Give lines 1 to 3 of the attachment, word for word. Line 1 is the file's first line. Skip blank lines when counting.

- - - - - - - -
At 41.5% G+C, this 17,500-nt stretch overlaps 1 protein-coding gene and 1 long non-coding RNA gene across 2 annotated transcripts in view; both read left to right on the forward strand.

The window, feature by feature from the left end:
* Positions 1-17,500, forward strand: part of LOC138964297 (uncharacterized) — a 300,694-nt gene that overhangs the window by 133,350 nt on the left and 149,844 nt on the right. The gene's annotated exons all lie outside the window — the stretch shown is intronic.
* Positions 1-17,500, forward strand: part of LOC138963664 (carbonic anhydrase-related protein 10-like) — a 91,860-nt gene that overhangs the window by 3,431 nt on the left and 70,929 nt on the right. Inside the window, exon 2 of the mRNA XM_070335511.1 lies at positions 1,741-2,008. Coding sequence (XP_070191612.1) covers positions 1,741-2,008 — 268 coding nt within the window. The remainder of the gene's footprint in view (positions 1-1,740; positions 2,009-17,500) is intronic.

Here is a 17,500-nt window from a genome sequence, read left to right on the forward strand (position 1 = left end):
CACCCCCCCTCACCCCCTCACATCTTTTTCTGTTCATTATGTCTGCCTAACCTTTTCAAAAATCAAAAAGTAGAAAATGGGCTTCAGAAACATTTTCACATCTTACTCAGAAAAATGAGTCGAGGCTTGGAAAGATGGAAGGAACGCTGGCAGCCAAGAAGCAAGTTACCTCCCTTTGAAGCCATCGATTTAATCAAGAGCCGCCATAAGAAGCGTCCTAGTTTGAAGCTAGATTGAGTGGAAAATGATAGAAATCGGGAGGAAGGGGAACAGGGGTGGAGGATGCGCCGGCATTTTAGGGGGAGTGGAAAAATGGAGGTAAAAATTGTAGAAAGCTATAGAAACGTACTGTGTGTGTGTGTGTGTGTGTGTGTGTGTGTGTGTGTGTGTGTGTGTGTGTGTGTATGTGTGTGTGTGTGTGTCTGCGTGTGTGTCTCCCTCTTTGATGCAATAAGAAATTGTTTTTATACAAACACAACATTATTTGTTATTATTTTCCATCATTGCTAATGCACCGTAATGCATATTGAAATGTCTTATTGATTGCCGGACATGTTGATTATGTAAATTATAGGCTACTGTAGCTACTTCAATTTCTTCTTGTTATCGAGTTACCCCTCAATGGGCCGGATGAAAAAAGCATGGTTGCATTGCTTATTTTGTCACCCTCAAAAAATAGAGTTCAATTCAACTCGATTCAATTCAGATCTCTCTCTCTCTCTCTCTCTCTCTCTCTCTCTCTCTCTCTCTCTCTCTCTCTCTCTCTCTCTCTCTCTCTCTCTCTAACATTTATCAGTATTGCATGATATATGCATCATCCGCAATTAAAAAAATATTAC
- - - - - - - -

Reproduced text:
At 41.5% G+C, this 17,500-nt stretch overlaps 1 protein-coding gene and 1 long non-coding RNA gene across 2 annotated transcripts in view; both read left to right on the forward strand.

The window, feature by feature from the left end:
* Positions 1-17,500, forward strand: part of LOC138964297 (uncharacterized) — a 300,694-nt gene that overhangs the window by 133,350 nt on the left and 149,844 nt on the right. The gene's annotated exons all lie outside the window — the stretch shown is intronic.